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Ballard

music firm paris king

Ballard, prominent family of French music printers and composers:

(1) Robert Ballard , music printer; b. Montreuil-sur-Mer, c. 1527; d. Paris (buried), July 8, 1588. With his cousin, Adrien Le Roy, he founded the printing establishment of Le Roy & Ballard. King Henri II granted them a privilege to print music on Aug. 14, 1551. They were named music printers to the king on Feb. 16, 1553, a distinction the firm retained until the middle of the 18 th century. Following Ballard’s death, printing ceased until Le Roy was joined by Ballard’s widow, Lucrèce, a partner in 1591. At his death in 1598, the childless widower Le Roy bequeathed his share of the firm to Lucrèce and the Ballard heirs. Lucrèce was then joined by her son, (2) Pierre Ballard. During the second half of the 16 th century, the firm maintained almost total monopoly of music printing in France. The firm printed some 3, 000 works, many in elegant editions.

(2) Pierre Ballard , music printer, son of (1) Robert Ballard; b. Paris, c. 1577; d. there, Oct. 4, 1639. King Henri IV named him music printer to the king on March 25, 1607, and thereafter his mother ceased to have an interest in the firm and his editions were issued under his own name.

(3) Robert Ballard , lutenist, teacher, and composer, son of (1) Robert Ballard; b. probably in Paris, c. 1575; d. c. 1650. He seems to have played no role in the family music printing firm. Instead, he devoted himself to performing, teaching, and composing. In 1612 he entered the service of the regent, Maria de’ Medici, as maître de luth; that same year, he was made tutor to the young King Louis XIII. In 1618 he was made a musicien ordinaire du roi. He wrote music for the court ballets, much of which was transcribed for the lute. His works were ed. by A. Souris and S. Spycket as Robert Ballard: Oeuvres (Paris, 1963-64).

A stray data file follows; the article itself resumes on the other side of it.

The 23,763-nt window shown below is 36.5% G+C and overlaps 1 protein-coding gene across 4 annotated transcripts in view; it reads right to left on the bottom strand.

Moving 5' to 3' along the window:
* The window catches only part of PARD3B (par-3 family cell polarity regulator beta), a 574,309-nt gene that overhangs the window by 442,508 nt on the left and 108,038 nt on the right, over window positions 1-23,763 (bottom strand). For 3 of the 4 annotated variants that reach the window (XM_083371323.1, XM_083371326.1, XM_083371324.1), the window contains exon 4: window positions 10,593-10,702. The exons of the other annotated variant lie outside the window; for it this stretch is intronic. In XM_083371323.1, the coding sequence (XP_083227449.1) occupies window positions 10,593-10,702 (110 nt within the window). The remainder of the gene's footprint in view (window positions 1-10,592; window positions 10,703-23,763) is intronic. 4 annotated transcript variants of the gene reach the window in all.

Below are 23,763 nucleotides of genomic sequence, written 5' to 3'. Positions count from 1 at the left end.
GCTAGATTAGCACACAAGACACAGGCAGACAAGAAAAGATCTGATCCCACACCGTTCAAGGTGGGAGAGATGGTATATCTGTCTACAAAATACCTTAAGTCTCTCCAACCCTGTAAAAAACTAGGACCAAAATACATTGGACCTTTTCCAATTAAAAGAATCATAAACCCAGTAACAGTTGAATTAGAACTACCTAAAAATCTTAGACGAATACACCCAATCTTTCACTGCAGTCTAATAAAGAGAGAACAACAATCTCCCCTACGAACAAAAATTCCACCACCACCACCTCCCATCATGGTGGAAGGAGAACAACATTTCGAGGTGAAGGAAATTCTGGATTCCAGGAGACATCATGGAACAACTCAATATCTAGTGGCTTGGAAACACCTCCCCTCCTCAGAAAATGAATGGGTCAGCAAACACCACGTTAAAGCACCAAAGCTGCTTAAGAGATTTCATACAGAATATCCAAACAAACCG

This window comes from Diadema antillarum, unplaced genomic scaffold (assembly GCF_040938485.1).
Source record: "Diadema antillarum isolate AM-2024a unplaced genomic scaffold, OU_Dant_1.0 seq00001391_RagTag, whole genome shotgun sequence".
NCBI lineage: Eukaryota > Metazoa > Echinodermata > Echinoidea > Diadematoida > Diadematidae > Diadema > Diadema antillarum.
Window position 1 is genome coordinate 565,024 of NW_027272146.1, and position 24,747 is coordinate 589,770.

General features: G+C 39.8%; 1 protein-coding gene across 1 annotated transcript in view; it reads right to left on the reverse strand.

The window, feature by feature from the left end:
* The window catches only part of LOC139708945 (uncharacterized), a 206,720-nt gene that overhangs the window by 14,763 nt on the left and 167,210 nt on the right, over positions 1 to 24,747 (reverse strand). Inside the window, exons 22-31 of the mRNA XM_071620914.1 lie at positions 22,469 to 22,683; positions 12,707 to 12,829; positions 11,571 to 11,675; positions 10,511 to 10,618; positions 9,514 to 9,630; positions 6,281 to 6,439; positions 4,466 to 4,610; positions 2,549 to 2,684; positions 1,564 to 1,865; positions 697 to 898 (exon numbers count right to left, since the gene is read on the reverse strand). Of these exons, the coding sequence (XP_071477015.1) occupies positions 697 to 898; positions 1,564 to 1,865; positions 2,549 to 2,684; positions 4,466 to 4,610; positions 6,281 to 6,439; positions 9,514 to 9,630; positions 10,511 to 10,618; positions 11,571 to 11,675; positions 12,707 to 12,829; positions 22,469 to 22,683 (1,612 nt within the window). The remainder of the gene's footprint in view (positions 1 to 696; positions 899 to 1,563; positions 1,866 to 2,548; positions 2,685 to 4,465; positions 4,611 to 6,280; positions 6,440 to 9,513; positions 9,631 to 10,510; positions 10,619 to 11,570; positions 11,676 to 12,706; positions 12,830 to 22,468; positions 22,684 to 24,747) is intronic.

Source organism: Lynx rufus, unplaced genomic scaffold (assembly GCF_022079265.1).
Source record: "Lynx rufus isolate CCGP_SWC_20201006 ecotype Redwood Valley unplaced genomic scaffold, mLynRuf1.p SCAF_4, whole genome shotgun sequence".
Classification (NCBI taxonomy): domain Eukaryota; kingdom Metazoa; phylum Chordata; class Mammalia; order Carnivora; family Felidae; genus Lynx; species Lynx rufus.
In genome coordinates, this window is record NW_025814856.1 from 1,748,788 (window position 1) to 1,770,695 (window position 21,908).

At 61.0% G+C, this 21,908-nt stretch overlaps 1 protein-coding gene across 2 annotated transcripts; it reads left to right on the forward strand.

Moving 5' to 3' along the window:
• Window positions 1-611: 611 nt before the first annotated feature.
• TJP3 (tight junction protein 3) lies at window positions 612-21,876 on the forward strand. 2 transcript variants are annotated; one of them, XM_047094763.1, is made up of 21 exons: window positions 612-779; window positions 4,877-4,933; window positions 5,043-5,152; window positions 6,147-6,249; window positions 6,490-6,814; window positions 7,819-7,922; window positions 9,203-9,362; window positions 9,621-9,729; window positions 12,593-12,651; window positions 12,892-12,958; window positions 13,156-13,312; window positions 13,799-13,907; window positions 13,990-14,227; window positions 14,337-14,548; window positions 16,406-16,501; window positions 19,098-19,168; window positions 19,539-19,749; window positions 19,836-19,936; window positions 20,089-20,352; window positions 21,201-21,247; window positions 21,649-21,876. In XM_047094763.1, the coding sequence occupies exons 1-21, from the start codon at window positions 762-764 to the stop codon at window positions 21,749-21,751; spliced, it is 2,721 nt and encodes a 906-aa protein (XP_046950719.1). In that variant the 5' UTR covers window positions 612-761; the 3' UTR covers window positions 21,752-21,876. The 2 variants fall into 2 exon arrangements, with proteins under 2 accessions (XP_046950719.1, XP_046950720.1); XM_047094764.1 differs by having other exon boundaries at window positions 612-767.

(4) Robert Ballard , music printer, son of (2) Pierre Ballard; b. Paris, c. 1610; d. there, before May 1673. He was a bookseller until inheriting the family music printing establishment upon his father’s death in 1639. King Louis XIII named him sole printer to the king for music on Oct. 24, 1639. Under his direction, the firm publ. orch. scores for the first time, and also initiated a song collection series.

(5) Christophe Ballard , music printer, son of (4) Robert Ballard; b. Paris, April 12, 1641; d. there, before May 28, 1715. He was a bookseller until joining his father in 1666. He was named sole printer to the king for music on May 11, 1673. The firm to continued to hold its own until its hegemony was seriously threatened by the new method of printing from engraved plates as opposed to its old movable type method. His son, Jean-Baptiste-Christophe Ballard (b. Paris, c. 1663; d. there, May 1750), succeeded to the business in 1715, but its fortunes waned. He was succeeded in turn by his son, Christophe-Jean-François Ballard (b. Paris, c. 1701; d. there, Sept. 3, 1765), but the firm soon became only a shadow of its former self, having lost both its eminence and success.

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